--Dr. Richard Byrnes, Seattle, WA
One day I had to be the bearer of bad news when I
told a wife that her husband had died of a massive myocardial infarct. Not
more than five minutes later, I heard her reporting to the rest of
the family that the had died of a "massive internal fart."
--Dr. Susan Steinberg, Manitoba, Canada
I was performing a complete physical, including the
visual acuity test. I placed the patient twenty feet from the chart
and began, "Cover your right eye with your hand." He read
the 20/20 line perfectly. Now your left." Again, a flawless read.
Now both," I requested . There was silence. He couldn't even
read the large E on the top line. I turned and discovered that he had
done exactly what I had asked; he was standing there with both his eyes
covered I was laughing too hard to finish the exam.
--Dr. Matthew Theodropolous, Worcester, MA
During a patient's two week follow-up appointment
with his cardiologist, he informed me, his doctor, that he
was having trouble with one of his medications. Which one?" I asked. The patch. The
nurse told me to put on a new one every six hours and now I'm running out of places to put
it!" I had him quickly undress and discovered what I hoped I
wouldn't see. Yes, the man had over fifty patches on his body!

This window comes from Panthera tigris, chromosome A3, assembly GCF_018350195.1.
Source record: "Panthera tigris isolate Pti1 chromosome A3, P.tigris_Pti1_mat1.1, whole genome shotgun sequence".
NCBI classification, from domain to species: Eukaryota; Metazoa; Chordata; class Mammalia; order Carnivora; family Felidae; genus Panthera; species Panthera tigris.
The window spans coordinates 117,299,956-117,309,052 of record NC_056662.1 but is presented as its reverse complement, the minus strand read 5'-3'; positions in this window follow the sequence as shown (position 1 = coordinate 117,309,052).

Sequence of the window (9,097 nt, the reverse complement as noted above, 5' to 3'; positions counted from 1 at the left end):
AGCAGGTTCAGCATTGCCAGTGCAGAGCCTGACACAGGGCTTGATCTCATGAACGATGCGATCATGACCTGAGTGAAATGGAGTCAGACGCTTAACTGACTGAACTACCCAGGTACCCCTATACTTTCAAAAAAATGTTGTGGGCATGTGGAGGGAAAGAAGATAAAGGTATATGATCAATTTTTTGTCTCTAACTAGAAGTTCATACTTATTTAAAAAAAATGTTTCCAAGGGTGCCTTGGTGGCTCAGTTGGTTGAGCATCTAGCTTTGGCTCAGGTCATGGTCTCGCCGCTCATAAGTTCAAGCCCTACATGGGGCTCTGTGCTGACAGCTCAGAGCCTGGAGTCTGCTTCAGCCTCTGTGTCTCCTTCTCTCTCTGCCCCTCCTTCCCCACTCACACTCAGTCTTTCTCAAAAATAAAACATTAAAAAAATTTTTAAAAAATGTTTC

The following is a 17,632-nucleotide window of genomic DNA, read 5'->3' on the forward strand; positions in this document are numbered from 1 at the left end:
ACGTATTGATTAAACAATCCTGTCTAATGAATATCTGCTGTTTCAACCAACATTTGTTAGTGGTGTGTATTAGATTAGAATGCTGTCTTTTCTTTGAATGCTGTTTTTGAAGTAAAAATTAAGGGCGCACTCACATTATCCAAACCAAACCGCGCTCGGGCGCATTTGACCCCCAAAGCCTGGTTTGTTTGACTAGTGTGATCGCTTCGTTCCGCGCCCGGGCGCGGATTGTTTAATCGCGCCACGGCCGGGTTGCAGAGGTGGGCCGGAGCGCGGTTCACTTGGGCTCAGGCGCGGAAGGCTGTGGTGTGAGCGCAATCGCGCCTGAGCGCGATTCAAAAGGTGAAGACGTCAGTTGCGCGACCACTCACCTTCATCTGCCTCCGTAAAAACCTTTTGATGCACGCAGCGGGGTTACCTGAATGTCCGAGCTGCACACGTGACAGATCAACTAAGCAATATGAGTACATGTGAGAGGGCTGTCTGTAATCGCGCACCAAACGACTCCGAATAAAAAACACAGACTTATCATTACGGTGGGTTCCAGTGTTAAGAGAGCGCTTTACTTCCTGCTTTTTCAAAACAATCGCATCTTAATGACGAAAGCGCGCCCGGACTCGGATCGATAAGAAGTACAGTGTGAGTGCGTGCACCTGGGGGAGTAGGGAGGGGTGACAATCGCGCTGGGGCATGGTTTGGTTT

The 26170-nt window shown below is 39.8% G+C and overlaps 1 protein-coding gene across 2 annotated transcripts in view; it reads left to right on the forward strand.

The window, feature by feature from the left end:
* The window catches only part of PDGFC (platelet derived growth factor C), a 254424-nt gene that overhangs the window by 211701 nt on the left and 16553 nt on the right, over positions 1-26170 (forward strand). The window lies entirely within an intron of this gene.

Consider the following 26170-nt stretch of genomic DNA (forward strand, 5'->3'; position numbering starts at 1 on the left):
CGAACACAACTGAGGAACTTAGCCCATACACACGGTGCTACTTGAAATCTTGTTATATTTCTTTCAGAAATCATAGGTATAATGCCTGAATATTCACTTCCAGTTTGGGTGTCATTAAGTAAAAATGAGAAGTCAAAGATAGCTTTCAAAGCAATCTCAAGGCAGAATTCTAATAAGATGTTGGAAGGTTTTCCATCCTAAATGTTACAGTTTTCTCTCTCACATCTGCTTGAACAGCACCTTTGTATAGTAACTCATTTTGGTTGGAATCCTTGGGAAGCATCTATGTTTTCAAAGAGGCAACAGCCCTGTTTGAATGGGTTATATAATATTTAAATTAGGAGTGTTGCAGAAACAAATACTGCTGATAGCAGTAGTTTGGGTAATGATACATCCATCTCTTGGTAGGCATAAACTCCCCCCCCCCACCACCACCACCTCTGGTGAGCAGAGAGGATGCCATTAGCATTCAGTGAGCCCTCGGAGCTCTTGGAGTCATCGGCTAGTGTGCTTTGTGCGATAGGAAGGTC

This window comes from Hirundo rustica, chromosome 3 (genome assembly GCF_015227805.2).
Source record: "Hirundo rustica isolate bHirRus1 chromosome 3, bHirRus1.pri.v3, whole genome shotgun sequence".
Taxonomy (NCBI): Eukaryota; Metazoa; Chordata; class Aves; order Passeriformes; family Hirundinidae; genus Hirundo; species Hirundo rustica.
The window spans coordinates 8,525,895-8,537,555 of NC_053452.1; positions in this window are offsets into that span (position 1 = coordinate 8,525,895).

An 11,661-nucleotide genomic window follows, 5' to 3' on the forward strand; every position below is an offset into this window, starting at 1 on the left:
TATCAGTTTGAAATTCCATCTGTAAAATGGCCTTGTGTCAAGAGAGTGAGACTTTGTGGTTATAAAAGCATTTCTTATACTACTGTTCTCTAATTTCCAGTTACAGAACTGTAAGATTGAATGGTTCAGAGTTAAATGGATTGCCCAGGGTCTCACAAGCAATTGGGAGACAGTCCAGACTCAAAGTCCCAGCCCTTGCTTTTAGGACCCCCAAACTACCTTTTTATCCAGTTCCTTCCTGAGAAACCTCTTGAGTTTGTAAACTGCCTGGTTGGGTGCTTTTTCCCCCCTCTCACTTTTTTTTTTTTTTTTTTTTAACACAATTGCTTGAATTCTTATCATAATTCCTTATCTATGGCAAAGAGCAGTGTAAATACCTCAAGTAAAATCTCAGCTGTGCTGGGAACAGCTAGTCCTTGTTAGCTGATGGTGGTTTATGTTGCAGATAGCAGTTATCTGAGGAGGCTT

Now the instructions include removal of the old patch before applying a new one.
--Dr. Rebecca St. Clair, Norfolk, VA
While acquainting myself with a new elderly patient,
I asked, "How long have you been bed-ridden?" After a look of complete
confusion she answered Why, not for about twenty years -- when
my husband was alive."
--Dr. Steven Swanson, Corvallis, OR
I was caring for a woman from Kentucky and asked, So,
how's your breakfast this morning?" It's very good, except for the
Kentucky Jelly I can't seem to get used to the taste," the patient replied. I
then asked to see the jelly and the woman produced a foil packet labeled
--Dr. Leonard Kransdorf, Detroit, MI
And Finally . . . A new, young MD doing his
residency in OB was quite embarrassed performing female pelvic exams. To cover his
embarrassment he had unconsciously formed a habit of whistling softly. The
middle aged lady upon whom he was performing this exam suddenly burst
out laughing and further embarrassed him. He looked up from his work
and sheepishly said, "I'm sorry. Was I tickling you?"
She replied, "No doctor, but the song you were whistling was 'I wish
I was an Oscar Meyer Wiener."